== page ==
As those of you who follow me on twitter know, I learned a lot at 4th North American Historical Novel Society Conference in San Diego last month (see—I didn’t just spend my time drinking in the hotel lobby). I even had a number of “ah ha” moments.
One of those happened early on, when a publishing industry insider said, “The author to reader connection is closer than it has ever been.” Now admittedly this was a bit more of a “duh” moment than an “ah ha” moment as it was happening because if there is one thing a writer knows (even a newbie like me) it’s that in this era of social-media we are expected to network with our potential readers. But knowing something being able to act on it effectively isn’t always the same thing.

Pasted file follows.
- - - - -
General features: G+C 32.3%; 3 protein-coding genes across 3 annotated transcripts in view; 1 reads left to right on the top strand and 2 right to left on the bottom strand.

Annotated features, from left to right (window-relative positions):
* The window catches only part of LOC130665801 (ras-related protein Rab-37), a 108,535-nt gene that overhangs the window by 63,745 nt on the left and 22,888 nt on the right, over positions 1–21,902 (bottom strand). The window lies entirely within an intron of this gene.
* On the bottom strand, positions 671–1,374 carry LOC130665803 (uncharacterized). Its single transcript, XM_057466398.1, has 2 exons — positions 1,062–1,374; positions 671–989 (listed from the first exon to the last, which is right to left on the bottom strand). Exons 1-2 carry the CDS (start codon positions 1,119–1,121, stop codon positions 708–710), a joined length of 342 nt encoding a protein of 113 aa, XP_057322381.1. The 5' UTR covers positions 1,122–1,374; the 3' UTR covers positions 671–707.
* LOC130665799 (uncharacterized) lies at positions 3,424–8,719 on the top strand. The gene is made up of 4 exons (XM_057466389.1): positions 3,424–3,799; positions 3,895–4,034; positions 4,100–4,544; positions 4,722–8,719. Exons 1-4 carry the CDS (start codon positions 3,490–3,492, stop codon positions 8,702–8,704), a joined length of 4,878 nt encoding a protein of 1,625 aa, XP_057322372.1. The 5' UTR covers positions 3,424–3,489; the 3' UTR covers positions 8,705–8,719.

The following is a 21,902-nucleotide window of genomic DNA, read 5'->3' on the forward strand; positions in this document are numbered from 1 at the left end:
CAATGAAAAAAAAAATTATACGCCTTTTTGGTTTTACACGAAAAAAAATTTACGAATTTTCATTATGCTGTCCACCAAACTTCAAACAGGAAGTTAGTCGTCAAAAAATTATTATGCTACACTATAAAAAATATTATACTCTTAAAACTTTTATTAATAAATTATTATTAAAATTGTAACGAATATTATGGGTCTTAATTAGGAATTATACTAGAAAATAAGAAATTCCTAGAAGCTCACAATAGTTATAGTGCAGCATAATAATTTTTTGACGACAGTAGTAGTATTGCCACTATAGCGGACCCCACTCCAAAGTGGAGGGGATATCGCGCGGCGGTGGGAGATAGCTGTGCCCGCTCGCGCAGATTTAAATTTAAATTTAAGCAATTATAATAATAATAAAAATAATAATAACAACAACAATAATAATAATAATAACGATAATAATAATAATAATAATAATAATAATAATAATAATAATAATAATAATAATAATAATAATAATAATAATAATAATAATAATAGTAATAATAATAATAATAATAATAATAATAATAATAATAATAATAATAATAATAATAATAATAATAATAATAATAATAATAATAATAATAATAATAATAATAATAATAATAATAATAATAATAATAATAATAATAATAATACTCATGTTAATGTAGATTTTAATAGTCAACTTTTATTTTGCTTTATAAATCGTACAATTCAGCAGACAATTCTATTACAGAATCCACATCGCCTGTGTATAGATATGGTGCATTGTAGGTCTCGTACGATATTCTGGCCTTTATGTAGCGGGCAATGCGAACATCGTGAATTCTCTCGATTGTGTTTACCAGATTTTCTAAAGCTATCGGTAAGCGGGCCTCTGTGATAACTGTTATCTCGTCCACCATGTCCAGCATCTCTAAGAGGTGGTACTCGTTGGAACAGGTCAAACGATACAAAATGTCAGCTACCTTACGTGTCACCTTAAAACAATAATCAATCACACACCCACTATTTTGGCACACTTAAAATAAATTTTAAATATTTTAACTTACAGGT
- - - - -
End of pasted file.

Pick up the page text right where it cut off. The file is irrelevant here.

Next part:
What does it mean to “be accessible to our readers?” How can we turn the monologue (I blog, I tweet, I facebook, therefore I am) into a dialogue? How can I improve your experience—of this website and ultimately of my book?
It was while thinking about these questions that the “ah ha” bit happened (or more precisely while thinking about these questions and not coming up with any clever answers) —ask readers. AH HA!!!
So, what do you think? What would you like to read about here in blog-land? What do you like about this place and what needs some improving? Do you follow me on twitter, and, if so, how would you whip @lit_gal into shape if you were given access to a whip? What can I or should I be doing to improve your experience as a reader (of this blog and soon, I hope, of The Sister Queens)?
There is nothing new about sex. Birds do it, bees do it, and our ancestors most certainly did it (to butcher Cole Porter’s lyrics inexcusably).